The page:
In fact, the reverend further explained that the topic of “joy” was the theme he had planned for last Sunday’s sermon. Fortunately, he was still able to present the sermon during a service at another local church that the tornado bypassed. Interestingly, the only bulletin from Reverend Reed’s church that survived the calamity includes a synopsis of his sermon.
The sermon defines joy as something that is internal and thereby it is a permanent fixture for as long as we live. Happiness, on the other hand, is external and is fleeting.
“Joy is often mistaken for happiness, but happiness can change by a turn of events. Joy is something that abides. That’s what we’re holding onto,” Reverend Reed said.
In the same spirit of joy, although the parish has lost the sanctuary, he also stated, “That building was the repository of our memories. We have to remember that those memories still belong to us. They cannot be taken from us even by something as devastating as this tornado.”
I only hope that Clayton Cope’s parents, whose son would have turned 30 at the end of December, and all the other parents who lost young adult children at the Amazon warehouse in Edwardsville, Illinois, and children of all ages throughout the six effected states will manage to cherish their “repository of memories” as they now undertake the most unbearable journeys imaginable.
To these bereaved parents and to all the other survivors who are swallowed by grief in so many forms from this tragedy, I stand with you. I salute your bravery as you endure your faith walk. Always remember, the power of faith lies in the acceptance of our powerlessness.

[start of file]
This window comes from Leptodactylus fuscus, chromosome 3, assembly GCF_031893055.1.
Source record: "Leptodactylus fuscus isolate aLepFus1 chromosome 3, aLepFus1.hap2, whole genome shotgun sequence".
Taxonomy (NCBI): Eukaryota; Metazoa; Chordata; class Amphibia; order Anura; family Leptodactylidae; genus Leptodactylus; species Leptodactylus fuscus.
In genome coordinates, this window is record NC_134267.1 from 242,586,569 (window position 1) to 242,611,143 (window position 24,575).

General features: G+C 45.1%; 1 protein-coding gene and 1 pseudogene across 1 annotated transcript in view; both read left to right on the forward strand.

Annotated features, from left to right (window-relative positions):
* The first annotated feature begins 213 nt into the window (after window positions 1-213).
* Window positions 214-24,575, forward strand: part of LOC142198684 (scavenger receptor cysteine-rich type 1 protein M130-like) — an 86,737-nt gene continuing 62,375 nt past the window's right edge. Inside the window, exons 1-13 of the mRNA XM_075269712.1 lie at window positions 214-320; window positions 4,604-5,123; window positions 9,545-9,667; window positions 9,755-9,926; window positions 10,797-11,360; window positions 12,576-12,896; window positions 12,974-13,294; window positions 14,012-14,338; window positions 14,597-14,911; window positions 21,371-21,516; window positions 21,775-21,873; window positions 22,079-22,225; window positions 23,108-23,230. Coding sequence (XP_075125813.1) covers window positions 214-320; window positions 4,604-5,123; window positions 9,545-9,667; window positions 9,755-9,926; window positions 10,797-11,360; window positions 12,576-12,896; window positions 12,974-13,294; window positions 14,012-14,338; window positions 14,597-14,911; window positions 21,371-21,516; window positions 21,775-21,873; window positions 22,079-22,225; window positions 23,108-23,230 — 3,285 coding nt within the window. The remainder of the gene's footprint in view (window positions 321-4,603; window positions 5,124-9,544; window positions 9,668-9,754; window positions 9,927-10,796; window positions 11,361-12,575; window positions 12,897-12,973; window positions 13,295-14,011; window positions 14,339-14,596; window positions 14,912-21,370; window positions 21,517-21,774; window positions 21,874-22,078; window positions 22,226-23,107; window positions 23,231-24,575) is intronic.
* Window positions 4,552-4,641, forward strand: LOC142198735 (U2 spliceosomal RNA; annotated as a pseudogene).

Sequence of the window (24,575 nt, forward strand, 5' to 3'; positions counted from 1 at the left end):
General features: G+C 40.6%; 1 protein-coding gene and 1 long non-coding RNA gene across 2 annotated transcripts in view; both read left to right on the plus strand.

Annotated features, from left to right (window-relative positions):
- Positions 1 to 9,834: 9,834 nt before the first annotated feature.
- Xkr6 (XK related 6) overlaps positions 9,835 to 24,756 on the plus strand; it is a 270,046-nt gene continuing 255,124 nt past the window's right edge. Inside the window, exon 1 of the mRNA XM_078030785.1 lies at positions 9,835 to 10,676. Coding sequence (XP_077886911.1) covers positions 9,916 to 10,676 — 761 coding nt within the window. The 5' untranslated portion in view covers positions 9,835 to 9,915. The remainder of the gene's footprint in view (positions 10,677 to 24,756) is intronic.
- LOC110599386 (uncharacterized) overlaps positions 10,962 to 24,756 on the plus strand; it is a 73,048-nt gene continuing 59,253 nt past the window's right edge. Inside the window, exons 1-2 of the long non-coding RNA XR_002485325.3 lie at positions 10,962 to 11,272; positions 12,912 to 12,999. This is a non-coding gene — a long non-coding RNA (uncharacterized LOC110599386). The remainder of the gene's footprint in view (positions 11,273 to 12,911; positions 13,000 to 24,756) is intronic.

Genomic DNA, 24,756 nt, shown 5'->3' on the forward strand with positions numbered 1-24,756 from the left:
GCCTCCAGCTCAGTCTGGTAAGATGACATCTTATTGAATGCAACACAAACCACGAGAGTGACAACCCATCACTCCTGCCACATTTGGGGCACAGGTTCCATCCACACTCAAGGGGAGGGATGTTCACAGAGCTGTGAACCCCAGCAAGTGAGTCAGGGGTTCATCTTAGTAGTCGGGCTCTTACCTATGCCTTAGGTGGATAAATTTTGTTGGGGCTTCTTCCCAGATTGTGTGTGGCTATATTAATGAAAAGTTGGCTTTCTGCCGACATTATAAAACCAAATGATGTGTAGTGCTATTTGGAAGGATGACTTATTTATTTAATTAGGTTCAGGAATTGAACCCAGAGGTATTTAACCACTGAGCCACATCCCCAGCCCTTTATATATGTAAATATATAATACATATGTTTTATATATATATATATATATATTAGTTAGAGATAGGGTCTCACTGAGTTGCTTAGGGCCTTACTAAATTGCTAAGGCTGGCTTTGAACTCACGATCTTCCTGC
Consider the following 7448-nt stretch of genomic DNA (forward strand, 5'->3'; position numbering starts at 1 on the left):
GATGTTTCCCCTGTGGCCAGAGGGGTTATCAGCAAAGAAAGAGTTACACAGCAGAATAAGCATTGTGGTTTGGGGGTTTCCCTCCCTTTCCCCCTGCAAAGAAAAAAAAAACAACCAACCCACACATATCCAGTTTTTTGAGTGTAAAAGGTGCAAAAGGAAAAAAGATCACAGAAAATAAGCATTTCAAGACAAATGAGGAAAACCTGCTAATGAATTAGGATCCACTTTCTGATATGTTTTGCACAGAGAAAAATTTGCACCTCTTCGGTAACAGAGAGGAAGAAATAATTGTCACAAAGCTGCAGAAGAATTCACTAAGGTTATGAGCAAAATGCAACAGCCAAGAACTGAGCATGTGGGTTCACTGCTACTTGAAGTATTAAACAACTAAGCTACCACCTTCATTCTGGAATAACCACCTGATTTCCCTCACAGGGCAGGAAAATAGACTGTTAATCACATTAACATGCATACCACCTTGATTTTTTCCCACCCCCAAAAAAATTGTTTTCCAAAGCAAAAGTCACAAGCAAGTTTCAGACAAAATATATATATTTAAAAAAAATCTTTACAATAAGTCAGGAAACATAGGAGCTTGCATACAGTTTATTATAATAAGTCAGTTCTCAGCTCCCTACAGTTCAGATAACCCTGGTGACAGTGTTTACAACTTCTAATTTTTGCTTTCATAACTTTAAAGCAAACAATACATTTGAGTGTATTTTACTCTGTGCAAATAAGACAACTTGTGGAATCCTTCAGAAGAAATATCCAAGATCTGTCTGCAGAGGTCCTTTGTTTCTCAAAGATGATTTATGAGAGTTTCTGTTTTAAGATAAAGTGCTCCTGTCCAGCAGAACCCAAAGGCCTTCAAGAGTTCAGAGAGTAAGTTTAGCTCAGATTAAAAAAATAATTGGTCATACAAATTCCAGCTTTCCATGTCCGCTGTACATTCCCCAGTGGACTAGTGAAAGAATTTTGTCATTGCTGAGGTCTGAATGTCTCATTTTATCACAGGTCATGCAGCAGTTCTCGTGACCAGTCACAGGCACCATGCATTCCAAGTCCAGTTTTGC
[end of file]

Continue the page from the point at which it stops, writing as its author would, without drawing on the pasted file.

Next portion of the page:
This year on Mother’s Day instead of focusing on my personal grief journey, I centered my thoughts around my mom. As a child into my young adulthood, I was so unlike her. I thought she had adopted me. I could barely share the same room with her. The word hate is too strong to describe my early feelings toward her, but I spent most of my time dodging her abrasive, nasty, many times cruel remarks, and dealing with the mental anguish that resulted. Believe me, she knew how to push my buttons, because she was a master installer.
Typically, particularly toward strangers, she was taciturn and morose. On the other hand, I was over-excitable, over-sensitive and talkative. Touch, too, was off-limits to her and our family. She was like a splintering telephone pole to avoid. It wasn’t until I was 27 that fellow Brian A. taught me how to offer a cordial embrace. I was an excellent student and, in turn, I became a huggy, touchy-feely person.
Along with learning healthy touch, I implemented a solid self-care program into my daily life, and to my shock, slowly, very slowly, my mom became softer. She switched out her destructive masculine qualities for sweeter, gentler feminine ones. By the time my own children were born, we spoke at least an hour a day on the telephone and, in between our hour-long talks, she called our house in endless succession to the point of irritating the entire household. Our conversations revolved around my son and daughter. She, too, never failed to throw in the latest sensational news headlines before we hung up.
Tuesdays and Fridays were scheduled for her day-long babysitting services, and she’d pinch hit on other days too. Any failings she had as a mother, she made up tenfold as a grandmother. The love between my children and their grandmother was knitted together in 14-karat yarn that could never be damaged, broken or severed. By the time I reached my late 40s, she, shockingly out of character, very matter-of-factly announced that she loved me and, of course, I reciprocated.